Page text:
When it comes to the United States Constitution, there are some amendments that are more well-known than others. For example, we all know the First Amendment protects our freedom to say just about whatever we want on the internet, while people like to shout loudly about the Second. However, not everyone realizes that the First Amendment protects a variety of different forms of free speech for us, like the freedom to exercise religion, peacefully assemble, petition the government, and yes, freedom of the press.
While journalists are expected to adhere to a set of ethical standards and may find themselves wrapped up civil cases—defamation or libel—when those standards aren’t upheld, this amendment is meant to allow members of the press to seek stories under legal circumstances and report them accurately, free of repercussions from the government. This is true even if the government doesn’t approve of the story being told. American journalists have been arrested around the world—some with good reason and others not so much. Though, up until recent years, it was fairly unheard of for American reporters to be arrested on U.S. soil. If it was heard of, it wasn’t publicized nearly as widely as it is now. Here are some recent foreign examples, and how they compare to the rising number inside America’s borders.
One of the most infamous stories of American journalists being held overseas happened in March 2009 when Euna Lee and Laura Ling were arrested for illegally crossing the China/North Korea border. At the time Lee and Ling were correspondents for Current TV, and were legally in China before entering North Korea and being caught by soldiers of the Korean People’s Army. However, there was controversy regarding whether or not Lee and Ling actually crossed into North Korean territory, or if North Korean guards unlawfully pursued them while they filmed a documentary about defectors on China’s side of the Tumen River.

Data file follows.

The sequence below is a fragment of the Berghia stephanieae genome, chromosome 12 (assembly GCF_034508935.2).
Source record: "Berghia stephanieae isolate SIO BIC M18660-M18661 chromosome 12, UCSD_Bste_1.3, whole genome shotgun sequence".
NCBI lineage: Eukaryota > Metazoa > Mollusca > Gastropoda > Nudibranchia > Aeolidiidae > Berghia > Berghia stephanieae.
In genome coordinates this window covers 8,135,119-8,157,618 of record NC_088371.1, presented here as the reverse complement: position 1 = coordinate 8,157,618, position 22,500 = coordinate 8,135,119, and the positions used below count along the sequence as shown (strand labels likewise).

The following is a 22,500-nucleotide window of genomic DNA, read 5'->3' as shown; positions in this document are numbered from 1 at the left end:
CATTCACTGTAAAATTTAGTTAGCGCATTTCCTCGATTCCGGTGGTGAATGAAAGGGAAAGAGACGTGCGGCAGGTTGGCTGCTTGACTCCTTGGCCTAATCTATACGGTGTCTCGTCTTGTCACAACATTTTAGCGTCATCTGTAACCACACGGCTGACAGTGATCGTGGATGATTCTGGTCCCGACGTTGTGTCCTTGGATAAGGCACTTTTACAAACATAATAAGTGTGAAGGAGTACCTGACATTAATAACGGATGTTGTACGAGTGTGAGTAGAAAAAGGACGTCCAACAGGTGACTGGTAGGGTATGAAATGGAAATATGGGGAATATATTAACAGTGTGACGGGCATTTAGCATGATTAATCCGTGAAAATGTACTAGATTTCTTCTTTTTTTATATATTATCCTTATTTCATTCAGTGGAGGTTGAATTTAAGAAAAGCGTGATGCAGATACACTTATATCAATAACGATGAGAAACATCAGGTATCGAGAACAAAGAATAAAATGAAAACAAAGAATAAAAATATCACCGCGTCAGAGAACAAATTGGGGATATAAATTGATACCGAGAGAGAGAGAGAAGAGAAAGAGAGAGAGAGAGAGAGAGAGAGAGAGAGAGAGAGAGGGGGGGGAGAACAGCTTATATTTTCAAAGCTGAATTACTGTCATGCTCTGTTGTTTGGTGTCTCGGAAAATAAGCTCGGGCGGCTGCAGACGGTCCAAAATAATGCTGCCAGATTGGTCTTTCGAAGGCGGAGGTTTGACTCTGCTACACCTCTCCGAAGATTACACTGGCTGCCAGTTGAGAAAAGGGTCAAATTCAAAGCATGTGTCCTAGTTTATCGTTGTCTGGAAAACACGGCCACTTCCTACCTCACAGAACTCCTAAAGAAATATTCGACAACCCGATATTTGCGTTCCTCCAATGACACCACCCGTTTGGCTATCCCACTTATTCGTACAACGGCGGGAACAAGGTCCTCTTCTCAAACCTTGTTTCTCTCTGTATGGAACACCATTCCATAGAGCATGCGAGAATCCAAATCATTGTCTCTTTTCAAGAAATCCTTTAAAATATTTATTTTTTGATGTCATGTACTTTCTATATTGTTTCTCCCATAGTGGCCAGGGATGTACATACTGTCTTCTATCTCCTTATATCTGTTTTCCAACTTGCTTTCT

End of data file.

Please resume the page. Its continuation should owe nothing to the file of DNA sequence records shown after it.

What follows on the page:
Though the reporters were sentenced to 12 years hard labor—consisting of torture at a labor camp—they luckily never made it past interrogation and imprisonment. Former President Bill Clinton visited Pyongyang and got the reporters pardoned after serving 140 days in prison.
In February 2016, four journalists entered Bahrain under the guise of tourists. One of these reporters was award-winner Anna Therese Day, whose work has been published in the New York Times, CNN and Al Jazeera America. The others weren’t publicly identified. It also isn’t known whether these reporters were covering a story for a specific publication. Since Bahraini officials weren’t aware that they were reporters, they didn’t obtain the necessary permits needed to lawfully partake in any type of journalistic activities. These reporters and camera crew were attending a demonstration in Sitra, marking the five-year anniversary of a Shia uprising in the Gulf kingdom, when things quickly got out of hand and riots ensued.
Originally arrested for illegal assembly and intent to commit a crime, things got more complicated when it turned out that they were members of the American press. The country’s Minister of Interior issued a statement accusing them of “entering the country under the false pretense of tourism and failing to register with the proper authorities.” They were released after two days in prison.